“Psychedelic experience is only a glimpse of genuine mystical insight, but a glimpse which can be matured and deepened by the various ways of meditation in which drugs are no longer necessary or useful. If you get the message, hang up the phone. For psychedelic drugs are simply instruments, like microscopes, telescopes, and telephones. The biologist does not sit with eye permanently glued to the microscope, he goes away and works on what he has seen…”
— Alan Watts, (Joyous Cosmology Prologue, 2nd ed. 1970).
Came across this quote the other day (introduced to Alan Watts by HE). I just love it and want to share it with everyone. I have not found a better take on drug use. And it excites me because I have just started meditating daily and feel that it is the true route to enlightenment. Until now my take has always been, Drugs give us keys to doors we are not yet able to open. Now I will use Alan Watts quote.
Talking about acid and the Haight Ashburys Ken Kesey said; Acid opens a door in your mind, once it has been opened there is no point in going through it again and again. If I trust anyone’s opinion on the matter, I trust Ken Kesey: He is Acid.
I have always thought looking for enlightenment through drugs is a slippery and dangerous mistress. It is true you may discover something profound on drugs, you may also just laugh a lot. True enlightenment comes from looking inward with a clear head. Nothing against psychedelics though, fantastic stuff. Don’t expect them to solve any problems though, just enjoy the experience for what it is. That’s what I think anyway.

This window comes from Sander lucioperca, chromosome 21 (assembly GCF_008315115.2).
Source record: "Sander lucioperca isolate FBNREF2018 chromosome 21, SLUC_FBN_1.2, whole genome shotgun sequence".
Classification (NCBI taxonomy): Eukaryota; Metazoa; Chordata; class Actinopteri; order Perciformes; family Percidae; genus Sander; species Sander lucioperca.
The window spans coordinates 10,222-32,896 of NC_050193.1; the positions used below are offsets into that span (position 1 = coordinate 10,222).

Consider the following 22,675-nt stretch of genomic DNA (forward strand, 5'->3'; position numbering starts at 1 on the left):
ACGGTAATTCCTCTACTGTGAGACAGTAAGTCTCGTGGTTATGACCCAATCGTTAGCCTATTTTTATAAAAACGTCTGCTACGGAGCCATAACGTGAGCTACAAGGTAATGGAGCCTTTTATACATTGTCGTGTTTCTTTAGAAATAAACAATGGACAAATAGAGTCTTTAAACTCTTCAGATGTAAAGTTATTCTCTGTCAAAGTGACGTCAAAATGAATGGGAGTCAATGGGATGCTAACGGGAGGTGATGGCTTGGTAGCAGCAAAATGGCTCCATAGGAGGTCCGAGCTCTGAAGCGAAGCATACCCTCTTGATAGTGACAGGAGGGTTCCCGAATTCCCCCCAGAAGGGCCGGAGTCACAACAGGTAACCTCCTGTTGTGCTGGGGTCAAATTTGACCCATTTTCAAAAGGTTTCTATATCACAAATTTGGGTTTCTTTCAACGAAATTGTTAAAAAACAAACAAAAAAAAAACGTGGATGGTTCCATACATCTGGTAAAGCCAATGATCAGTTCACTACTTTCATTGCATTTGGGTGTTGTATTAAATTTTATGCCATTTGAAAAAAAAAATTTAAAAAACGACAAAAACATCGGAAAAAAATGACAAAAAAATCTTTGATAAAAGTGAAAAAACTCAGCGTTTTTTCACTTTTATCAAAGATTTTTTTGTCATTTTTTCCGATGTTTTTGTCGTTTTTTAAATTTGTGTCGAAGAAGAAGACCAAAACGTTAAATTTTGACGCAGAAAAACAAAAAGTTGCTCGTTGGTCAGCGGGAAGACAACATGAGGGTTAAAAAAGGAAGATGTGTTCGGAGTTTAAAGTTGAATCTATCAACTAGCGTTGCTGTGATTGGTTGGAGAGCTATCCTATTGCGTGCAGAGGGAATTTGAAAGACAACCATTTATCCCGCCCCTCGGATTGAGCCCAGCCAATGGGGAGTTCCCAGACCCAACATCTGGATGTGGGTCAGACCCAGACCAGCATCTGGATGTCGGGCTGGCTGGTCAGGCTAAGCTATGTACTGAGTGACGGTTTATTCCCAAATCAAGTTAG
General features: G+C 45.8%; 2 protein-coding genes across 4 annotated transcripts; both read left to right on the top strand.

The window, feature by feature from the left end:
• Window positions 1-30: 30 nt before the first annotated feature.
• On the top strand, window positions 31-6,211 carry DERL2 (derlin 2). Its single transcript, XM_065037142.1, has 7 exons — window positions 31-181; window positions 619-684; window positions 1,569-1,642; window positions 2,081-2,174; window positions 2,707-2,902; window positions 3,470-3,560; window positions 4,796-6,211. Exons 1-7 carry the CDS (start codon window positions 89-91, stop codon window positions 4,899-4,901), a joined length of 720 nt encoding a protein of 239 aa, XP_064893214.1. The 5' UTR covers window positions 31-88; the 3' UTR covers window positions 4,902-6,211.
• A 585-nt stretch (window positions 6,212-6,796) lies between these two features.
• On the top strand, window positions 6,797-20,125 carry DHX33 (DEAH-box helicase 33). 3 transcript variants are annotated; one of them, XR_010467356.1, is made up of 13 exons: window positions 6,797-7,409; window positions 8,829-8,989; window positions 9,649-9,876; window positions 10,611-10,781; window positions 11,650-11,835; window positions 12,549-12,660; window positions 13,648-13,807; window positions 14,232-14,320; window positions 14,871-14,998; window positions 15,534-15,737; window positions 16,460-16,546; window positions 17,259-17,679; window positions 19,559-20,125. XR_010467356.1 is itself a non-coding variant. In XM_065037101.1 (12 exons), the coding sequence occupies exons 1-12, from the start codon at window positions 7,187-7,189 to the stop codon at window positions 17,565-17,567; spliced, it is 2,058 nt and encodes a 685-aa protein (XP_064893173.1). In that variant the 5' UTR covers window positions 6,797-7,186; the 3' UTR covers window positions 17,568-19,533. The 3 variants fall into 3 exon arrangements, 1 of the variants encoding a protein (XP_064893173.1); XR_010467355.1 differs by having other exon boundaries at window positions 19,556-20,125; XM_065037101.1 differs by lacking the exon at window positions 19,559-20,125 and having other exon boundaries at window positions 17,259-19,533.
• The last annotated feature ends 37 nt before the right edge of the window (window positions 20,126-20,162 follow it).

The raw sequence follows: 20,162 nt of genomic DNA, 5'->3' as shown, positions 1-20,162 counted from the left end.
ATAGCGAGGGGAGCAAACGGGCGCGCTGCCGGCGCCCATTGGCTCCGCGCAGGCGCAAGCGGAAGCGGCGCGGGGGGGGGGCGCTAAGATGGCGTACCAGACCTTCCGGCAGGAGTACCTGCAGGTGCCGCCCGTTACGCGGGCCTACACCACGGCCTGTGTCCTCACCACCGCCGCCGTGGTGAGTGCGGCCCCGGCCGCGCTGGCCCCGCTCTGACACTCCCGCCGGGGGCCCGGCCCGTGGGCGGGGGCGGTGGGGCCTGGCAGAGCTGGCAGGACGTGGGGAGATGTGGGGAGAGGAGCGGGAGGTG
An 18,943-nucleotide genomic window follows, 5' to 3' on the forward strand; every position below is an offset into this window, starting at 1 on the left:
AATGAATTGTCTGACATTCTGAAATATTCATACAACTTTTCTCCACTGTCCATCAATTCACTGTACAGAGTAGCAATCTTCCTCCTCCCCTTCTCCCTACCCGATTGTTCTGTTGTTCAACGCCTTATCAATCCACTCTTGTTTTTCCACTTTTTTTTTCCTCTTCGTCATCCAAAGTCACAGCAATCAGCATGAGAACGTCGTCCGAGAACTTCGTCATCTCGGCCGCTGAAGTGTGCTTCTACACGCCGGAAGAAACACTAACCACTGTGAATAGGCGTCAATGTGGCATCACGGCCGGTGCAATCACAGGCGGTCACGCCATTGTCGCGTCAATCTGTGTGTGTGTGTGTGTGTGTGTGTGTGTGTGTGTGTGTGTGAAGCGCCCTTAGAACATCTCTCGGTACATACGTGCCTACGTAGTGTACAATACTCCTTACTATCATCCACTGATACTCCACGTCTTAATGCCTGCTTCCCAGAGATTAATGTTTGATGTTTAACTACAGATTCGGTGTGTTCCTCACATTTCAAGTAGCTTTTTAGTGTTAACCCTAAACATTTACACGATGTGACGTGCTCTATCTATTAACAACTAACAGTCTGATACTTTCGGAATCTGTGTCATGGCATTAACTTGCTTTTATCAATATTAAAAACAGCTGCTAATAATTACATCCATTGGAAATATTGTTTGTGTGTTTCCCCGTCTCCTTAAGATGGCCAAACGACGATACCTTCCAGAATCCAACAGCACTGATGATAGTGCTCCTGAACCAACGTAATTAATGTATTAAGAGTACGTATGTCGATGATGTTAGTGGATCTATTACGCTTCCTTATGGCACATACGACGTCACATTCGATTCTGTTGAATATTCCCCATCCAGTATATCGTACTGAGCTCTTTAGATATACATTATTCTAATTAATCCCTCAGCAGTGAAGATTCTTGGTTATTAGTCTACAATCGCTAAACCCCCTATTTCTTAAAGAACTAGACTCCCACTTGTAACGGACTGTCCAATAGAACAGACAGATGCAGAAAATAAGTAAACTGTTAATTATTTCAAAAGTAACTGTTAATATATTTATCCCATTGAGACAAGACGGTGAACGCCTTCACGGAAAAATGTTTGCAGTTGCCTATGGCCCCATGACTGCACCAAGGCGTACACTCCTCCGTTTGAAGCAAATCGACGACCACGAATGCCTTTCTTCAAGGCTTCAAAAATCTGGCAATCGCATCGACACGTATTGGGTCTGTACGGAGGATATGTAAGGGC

@chekovchameleon, What if to say the person who took acid had a bad time? Is that door still opened with no point of going back through it again?
Do you know what I am asking? Is it open because a person took it or would it require to take it and experience it in a good sense?
Agree about acid, it’s great but you get to a point where it can’t teach you any more. Once you’ve hit that point, it’s best not to do it again. It can completely reprogram you, and if you get some bad programming it will stick with you. The only way to remove it is to do more acid, which risks throwing you deeper into a bad place. I should take my own advice. :-)
Ketamine though, ketamine’s like a spiritual cleanse and I can’t see a time where a bit of K now and again won’t be good for me.
I’m a reasonable amount of experience with meditation, taught from some brilliant Buddhist teachers. I had reached a road block in my practice with using meditation as a healing tool. I have been sorting out all of the the mental trauma from having an alcohol and drug problem and the triggers for it in the first place. I do still believe that coming out of the deep hole of addiction can make you a stronger person than if you had never had it. I have to sort out my delusions otherwise my way of dealing with them (drink and drugs) would have killed me.
I had lost all belief in myself (because I felt weak that I could not handle modern life at 22) and no longer thought I was capable of achieving anything I aspired to in life.
After exhausting my meditation and alcohol counseling, I used magic mushrooms to help me break cyclic, damaging thought patterns and see behind the ego telling me I had failed. It was the best choice I had ever made.